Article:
Fall near Sandwich NH

Interview with John McClure

This is cross-posted from Amazing Stories, where my blog posts appear weekly.

Tomorrow, if anyone would like (I realize about 5 of you read this blog, and I’m related to half of you) I will post a snippet of a story. Dont’ know which one, yet, probably not the one I’m working on, as it’s headed toward novel status, and that will take to long to finish. I’m not *that* much of a tease. 

As I am preparing to self-publish my first novel, I thought I would talk to some friends who have gone down this road ahead of me, to see what they did, what they think now that it is done, and hopefully offer some inspiration to those of us taking the road less travelled.

I got John McClure, author of Puss & Boots in the 23rd Century, to sit down (metaphorically, as we only communicate online) with me. He’s an old fashioned Southern gentleman, and wrote a rousing good tale in P&B. I will be reviewing it at length on my writing blog later this week.

Cedar: Why do you write?
John: I have stories in my head, and always have every since I can remember. I
liked making them up as I sat in church as a kid and being bored, made
up stories in my head about the people in the chorus, who had
interesting faces.  I remember one woman whom I imagined as a tragic
Roman Matron and a man who I cast as her Centurion protector (I was
too young and bashful to get into the sex thing back then – And I was
in Church after all!!

I started on Puss & Boots as a description of a Comic that my son Jed
and his buddy Ian decide to write (Jed to do story and Ian to do the
art).  I started off doing scene descriptions in present tense to
describe what I thought they might want to write and draw. Theirs was
a concept of a 22th Century lesbian bounty hunter who somehow found
herself linked up with a 2nd century Barbarian somehow teleported to
her time.  Jed and Ian did one panel, then dropped it.  When I asked
permission to work on it, it was freely given…

I turned it into a Mil-SF in the next century (23rd) but kept the
dystrophic world in which they lived, and added another gal and a
totally improbable time traveler to the mix.  I am a geologist and
thus a woods-walker, so I got to write about what I know.  Fun!

Cedar: Why did you decide to self-publish?
John: I found that there are only two publishers of Mil-SF in the
country, Tor and Baen, and Tor has only one reader.  Baen has a sort
of committee system of volunteers, that a newbie can never get past
because they are all push their own work (IMHO).  (Full disclosure by Cedar. I am a Baen Slush Reader, although no longer active. I probably was reading during the time John is talking about, but did not read P&B, or I would have kicked it up a level. The volunteer system allows Baen to read through slush faster than most houses, and most of us didn’t have our own work in the queue.) Puss & Boots sat in Baen’s slush pile for 14 months, until they finally got around to
rejecting it.  Tor took only five days to reject it with extreme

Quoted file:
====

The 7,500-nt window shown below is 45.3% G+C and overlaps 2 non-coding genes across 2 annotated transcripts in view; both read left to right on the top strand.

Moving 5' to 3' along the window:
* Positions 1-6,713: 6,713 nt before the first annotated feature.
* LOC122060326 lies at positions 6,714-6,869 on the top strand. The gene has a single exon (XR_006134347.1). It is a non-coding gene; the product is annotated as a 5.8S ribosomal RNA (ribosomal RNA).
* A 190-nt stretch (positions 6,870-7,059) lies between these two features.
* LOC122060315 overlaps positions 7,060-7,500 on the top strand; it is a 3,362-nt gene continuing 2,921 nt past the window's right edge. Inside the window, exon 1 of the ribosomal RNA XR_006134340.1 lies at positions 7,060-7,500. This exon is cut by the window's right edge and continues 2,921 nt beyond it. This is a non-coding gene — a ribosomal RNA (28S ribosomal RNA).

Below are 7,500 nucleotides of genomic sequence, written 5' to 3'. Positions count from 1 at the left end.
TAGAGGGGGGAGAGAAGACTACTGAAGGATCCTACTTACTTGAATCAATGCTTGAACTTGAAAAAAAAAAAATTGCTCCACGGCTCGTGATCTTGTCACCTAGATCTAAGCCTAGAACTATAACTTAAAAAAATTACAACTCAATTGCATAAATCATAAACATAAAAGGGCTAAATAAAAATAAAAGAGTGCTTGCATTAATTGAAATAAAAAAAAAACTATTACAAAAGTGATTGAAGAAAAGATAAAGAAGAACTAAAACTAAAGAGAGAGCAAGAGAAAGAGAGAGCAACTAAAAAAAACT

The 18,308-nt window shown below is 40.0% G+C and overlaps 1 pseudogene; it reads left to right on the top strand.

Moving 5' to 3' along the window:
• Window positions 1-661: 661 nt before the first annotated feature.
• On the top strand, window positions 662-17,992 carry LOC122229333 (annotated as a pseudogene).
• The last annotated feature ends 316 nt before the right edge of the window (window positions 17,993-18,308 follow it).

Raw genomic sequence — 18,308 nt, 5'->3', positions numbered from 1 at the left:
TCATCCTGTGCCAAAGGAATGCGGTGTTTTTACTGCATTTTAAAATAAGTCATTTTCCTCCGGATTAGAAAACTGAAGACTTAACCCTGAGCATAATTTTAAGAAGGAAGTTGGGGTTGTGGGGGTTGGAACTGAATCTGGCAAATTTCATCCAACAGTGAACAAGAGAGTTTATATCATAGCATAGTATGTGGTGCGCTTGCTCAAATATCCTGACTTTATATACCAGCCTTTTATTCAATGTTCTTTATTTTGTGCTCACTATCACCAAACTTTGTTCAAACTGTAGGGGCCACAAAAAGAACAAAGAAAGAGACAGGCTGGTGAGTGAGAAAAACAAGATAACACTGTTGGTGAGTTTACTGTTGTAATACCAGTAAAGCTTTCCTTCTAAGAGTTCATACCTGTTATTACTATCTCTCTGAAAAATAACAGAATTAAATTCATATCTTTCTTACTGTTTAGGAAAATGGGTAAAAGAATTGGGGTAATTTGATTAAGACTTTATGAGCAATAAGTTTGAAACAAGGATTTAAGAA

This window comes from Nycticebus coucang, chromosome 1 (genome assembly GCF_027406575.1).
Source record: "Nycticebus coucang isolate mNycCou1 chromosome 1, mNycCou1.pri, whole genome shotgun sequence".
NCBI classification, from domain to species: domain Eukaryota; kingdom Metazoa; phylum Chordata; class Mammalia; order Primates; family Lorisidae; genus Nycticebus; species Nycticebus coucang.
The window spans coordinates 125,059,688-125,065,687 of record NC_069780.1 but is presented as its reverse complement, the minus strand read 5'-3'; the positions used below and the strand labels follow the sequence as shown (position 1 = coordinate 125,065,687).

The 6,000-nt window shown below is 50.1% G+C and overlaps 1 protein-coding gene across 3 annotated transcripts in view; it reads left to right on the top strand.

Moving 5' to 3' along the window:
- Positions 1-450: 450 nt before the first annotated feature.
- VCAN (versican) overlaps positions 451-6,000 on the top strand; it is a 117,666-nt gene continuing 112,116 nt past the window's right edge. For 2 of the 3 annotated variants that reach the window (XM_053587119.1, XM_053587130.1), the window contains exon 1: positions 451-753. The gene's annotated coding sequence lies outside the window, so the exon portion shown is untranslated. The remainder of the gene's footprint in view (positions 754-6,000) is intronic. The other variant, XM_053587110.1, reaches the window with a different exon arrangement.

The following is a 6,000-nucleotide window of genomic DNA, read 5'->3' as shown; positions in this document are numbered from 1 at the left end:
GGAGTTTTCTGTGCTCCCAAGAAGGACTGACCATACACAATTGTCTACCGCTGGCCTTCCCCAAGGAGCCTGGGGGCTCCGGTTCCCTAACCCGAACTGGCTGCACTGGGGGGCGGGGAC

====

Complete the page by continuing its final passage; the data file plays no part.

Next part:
prejudice.  So what else to do, but self publish it. I thought it was
good any way – and others thought so too…

Cedar: Where did you publish? Amazon, Smashwords, B&N? What made you choose
the platform(s) you did use?
John: Son Jed was my mentor here, and while we first started out with
another self-publisher (Lulu), we wound up with Create Space (owned
now by Amazon).

Cedar: How did you format your manuscript?
John: I put it into the shape I wanted, paras, scene breaks and chapters,
and then Jed put it into final format for Create Space.

Cedar: How has it worked in terms of sales (I do not need specifics)?
John: Not real well.  I haven’t done a real good marketing job, probably
because I am a bit too shy to be a self promoter…

Cedar: Would you do it again? Or would you prefer to publish through
traditional routes?
John: I am working on both book two of P&B and another thing about Africa in
1919 even as we speak.  And I think that the only way to get out there
for me to sell my stuff (which is aimed at a relatively narrow market)
is to do the self-publish route.


3 responses to “Interview with John McClure”

  1. I think the self-published should borrow a mantra from real estate, with a twist. Promotion, Promotion, Promotion

    1. Yes, and if we who choose the independent publishing road help one another, it could be a good thing. I already depend on word-of-mouth to find new books and authors. I know many others do, as well.

  2. Interesting perspective. I should point out that Del Rey publishes the StarFist and several other Military Science Fiction series, but even so, the range is fairly narrow.

    What is more, many of the big houses seems to be closing their doors to books that don’t follow the traditional ‘tropes’ of genres and subgenres, unless those books are successful through indie routes (like self-publishing) themselves. At least, that’s what I’ve heard and choose to believe… then again, I did just self-publish my own book sooooo…..

    If he’s interested, tell Mr McClure to send me a review copy.